Measures to help would-be barristers deal with the rigours of vocational training are being tested at the Council of Legal Education (CLE), the law school for barristers. A mini-sponsorship scheme pairs a current student with a graduate from the previous year, in an attempt to offer informal guidance and practical help.
The scheme has so far been taken up by more than 150 students, some 10 per cent of the year's intake. Stephen Mason, a member of the school's staff, explains that the idea for the scheme arose from the formation last year of a discrimination awareness group. A sub-committee was set up to discuss ideas for improving the lot of students. One issue before it was mini-sponsorship.
'When students join one of the Inns of Court, quite separate from the CLE, they are each allocated a practising barrister to act as a sponsor. The involvement of these sponsors is variable,' Mr Mason says. 'The committee thought that something was needed over and above that - a more informal link - provided by someone who has recently been through the same course, and who has similar and relevant experience.'
The aim, says Mr Mason, is to try to twin sponsors with students in the most useful way possible; for example, mature students with mature sponsors, students and sponsors from ethnic minorities, people with disabilities or young children.
'The reason for approaching this from the discrimination angle was to make sure that as far as possible everyone has the same access to information, to make the whole process as understandable as it can be, so that people with merit get through,' says Jeremy Callman, a barrister member of the action group.
Susan Gore is twinned with mature CLE student Janet Jenkins. Now in pupillage, Ms Gore was herself a mature student on the course last year. 'I see the sponsor as a steering hand,' she says. 'It is helpful to have someone to explain, for instance, which work has priority, and to say 'this was my experience last year'.' Sponsors are told that they may not give any assistance with course work.
Another sponsor, Andrew Burns, says that he can offer his 'spondee', Jamie Ingram, advice on dodges and dives that can only be learnt after a year at the CLE, such things as what work to spend a lot of time on and what work to do on the train. 'Hints on how to survive bar school, which the school can't formally tell you,' he says.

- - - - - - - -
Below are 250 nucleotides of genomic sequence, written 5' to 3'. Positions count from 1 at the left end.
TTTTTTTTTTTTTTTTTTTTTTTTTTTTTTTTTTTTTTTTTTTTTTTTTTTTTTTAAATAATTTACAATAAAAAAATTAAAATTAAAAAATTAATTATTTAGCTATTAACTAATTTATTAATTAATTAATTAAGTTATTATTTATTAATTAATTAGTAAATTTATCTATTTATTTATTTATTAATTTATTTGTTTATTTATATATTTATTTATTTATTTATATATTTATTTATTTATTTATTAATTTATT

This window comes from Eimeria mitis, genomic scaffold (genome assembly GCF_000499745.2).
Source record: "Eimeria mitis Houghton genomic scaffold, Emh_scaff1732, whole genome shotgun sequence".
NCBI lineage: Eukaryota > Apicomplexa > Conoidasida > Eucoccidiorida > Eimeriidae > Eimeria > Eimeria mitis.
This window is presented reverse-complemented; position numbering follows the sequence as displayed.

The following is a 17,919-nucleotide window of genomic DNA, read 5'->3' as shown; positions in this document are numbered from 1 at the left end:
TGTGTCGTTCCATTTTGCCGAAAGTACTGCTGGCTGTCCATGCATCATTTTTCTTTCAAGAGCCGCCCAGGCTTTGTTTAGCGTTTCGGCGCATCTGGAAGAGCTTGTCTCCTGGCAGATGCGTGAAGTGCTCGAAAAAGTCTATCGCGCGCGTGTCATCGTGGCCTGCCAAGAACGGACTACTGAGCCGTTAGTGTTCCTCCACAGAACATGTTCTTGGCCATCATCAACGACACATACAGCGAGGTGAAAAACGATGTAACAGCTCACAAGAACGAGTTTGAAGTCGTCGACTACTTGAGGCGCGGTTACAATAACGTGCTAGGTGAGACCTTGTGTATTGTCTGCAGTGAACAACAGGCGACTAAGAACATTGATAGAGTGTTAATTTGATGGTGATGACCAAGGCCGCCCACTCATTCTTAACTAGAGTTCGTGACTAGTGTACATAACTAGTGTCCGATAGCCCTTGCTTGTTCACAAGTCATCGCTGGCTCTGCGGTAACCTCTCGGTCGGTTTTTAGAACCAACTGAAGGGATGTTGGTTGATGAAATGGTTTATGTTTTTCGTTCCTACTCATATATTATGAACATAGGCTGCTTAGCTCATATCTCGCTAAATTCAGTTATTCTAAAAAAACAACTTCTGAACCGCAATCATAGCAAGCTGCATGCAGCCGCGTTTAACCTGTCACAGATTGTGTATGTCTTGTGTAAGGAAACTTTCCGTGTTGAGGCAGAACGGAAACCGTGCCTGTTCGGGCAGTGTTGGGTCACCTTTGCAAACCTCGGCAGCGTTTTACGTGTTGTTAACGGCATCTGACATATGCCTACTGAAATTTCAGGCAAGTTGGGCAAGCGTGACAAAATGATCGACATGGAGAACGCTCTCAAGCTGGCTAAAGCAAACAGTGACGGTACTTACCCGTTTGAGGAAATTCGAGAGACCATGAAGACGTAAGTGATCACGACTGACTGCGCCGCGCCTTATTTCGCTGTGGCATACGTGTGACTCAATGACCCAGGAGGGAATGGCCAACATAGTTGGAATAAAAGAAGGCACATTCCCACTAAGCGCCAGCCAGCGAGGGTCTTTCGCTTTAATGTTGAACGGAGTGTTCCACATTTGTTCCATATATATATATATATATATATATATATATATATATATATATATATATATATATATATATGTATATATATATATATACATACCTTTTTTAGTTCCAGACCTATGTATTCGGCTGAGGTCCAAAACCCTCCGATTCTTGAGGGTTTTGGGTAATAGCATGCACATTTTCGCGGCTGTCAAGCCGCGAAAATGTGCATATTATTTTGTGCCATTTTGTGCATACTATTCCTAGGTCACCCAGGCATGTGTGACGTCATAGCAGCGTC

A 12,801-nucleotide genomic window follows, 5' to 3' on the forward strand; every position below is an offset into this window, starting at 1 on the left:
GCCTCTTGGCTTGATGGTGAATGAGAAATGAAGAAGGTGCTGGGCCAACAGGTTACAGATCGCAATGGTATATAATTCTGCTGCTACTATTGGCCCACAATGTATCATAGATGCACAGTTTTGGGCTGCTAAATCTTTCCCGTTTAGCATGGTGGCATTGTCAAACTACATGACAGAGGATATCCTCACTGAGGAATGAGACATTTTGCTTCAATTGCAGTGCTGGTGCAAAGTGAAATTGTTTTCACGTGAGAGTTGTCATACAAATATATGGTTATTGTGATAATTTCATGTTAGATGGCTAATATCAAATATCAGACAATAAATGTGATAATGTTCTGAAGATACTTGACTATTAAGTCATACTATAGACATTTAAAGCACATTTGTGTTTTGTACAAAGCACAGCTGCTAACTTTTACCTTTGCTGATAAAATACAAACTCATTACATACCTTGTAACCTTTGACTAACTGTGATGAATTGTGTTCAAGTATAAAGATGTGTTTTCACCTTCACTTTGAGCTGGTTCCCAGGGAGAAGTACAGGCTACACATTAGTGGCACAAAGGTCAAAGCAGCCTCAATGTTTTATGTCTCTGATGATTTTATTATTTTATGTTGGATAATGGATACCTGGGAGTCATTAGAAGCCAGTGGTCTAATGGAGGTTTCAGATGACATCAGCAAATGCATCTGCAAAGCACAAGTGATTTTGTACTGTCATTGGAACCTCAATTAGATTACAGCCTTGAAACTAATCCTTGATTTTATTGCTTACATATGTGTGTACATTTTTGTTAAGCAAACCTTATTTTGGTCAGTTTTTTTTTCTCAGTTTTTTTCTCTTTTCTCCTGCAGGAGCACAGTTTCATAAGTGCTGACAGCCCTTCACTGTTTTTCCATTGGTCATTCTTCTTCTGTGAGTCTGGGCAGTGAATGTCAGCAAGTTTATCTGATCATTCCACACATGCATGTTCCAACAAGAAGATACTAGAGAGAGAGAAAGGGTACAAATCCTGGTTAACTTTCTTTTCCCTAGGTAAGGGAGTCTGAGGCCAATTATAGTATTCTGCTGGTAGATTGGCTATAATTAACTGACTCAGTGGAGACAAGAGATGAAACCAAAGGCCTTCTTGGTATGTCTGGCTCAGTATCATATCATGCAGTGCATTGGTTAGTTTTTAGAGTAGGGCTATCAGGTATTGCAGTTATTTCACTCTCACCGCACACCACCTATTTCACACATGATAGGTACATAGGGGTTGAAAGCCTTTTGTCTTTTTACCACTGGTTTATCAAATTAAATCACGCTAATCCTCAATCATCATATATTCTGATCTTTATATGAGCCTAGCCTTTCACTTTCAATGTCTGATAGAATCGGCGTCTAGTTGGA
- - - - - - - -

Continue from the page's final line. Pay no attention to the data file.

Jamie points out the necessity of such help as, unlike university, bar school can be a lonely place, with little in the way of a social life.
The CLE was established by the Inns of Court and exists, says Mr Mason, to supply them with future barristers. The Inns provide library and social facilities, but the school itself has no capacity for a common room for all its students. There are more than 1,000 - a great many more than the buildings were originally designed for; in fact, a one-way system has recently been introduced in the corridors.
Another way in which the mini-sponsor scheme can help, says Mr Callman, is by giving pointers about pupillage. 'It can be very daunting,' he says. 'In a way it is like a year-long interview.'
Ms Jenkins and Ms Gore have discussed the difficulties of finding a pupillage and dealing with rejections. 'I have very fresh recollections of what it was like last year,' Ms Gore says. 'There would be no one else for her to sound off to.'
The scheme could in theory help everyone, Mr Callman says, but most of all it is there for those who start off with extra hurdles to jump. It also has unexpected benefits: one twinned pair has discovered that they are long-lost relatives.
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